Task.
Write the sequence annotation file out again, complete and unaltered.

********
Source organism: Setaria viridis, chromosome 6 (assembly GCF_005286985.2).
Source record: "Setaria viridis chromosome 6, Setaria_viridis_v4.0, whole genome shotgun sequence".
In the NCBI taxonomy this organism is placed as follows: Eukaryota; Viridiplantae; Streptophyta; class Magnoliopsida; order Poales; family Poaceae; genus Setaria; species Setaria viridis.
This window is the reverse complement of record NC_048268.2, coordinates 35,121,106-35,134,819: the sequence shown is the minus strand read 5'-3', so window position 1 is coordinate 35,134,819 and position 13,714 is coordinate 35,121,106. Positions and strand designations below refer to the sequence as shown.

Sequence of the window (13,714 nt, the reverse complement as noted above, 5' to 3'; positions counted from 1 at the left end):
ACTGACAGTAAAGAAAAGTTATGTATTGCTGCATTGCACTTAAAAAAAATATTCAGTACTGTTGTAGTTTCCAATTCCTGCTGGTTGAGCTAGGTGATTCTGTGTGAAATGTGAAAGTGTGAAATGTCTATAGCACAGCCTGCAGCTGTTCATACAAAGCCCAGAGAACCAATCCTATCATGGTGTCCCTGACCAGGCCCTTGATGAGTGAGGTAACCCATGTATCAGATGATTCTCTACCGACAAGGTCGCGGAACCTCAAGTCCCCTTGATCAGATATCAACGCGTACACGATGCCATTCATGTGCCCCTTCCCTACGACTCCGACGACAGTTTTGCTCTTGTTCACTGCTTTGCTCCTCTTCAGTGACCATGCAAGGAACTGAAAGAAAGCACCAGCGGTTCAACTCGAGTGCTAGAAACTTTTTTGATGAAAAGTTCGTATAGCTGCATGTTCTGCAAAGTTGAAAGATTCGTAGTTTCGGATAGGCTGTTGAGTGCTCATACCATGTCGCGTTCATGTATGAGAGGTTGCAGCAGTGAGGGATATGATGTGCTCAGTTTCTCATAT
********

Source organism: Setaria viridis, chromosome 6 (assembly GCF_005286985.2).
Source record: "Setaria viridis chromosome 6, Setaria_viridis_v4.0, whole genome shotgun sequence".
In the NCBI taxonomy this organism is placed as follows: Eukaryota; Viridiplantae; Streptophyta; class Magnoliopsida; order Poales; family Poaceae; genus Setaria; species Setaria viridis.
This window is the reverse complement of record NC_048268.2, coordinates 35,121,106-35,134,819: the sequence shown is the minus strand read 5'-3', so window position 1 is coordinate 35,134,819 and position 13,714 is coordinate 35,121,106. Positions and strand designations below refer to the sequence as shown.

Sequence of the window (13,714 nt, the reverse complement as noted above, 5' to 3'; positions counted from 1 at the left end):
ACTGACAGTAAAGAAAAGTTATGTATTGCTGCATTGCACTTAAAAAAAATATTCAGTACTGTTGTAGTTTCCAATTCCTGCTGGTTGAGCTAGGTGATTCTGTGTGAAATGTGAAAGTGTGAAATGTCTATAGCACAGCCTGCAGCTGTTCATACAAAGCCCAGAGAACCAATCCTATCATGGTGTCCCTGACCAGGCCCTTGATGAGTGAGGTAACCCATGTATCAGATGATTCTCTACCGACAAGGTCGCGGAACCTCAAGTCCCCTTGATCAGATATCAACGCGTACACGATGCCATTCATGTGCCCCTTCCCTACGACTCCGACGACAGTTTTGCTCTTGTTCACTGCTTTGCTCCTCTTCAGTGACCATGCAAGGAACTGAAAGAAAGCACCAGCGGTTCAACTCGAGTGCTAGAAACTTTTTTGATGAAAAGTTCGTATAGCTGCATGTTCTGCAAAGTTGAAAGATTCGTAGTTTCGGATAGGCTGTTGAGTGCTCATACCATGTCGCGTTCATGTATGAGAGGTTGCAGCAGTGAGGGATATGATGTGCTCAGTTTCTCATAT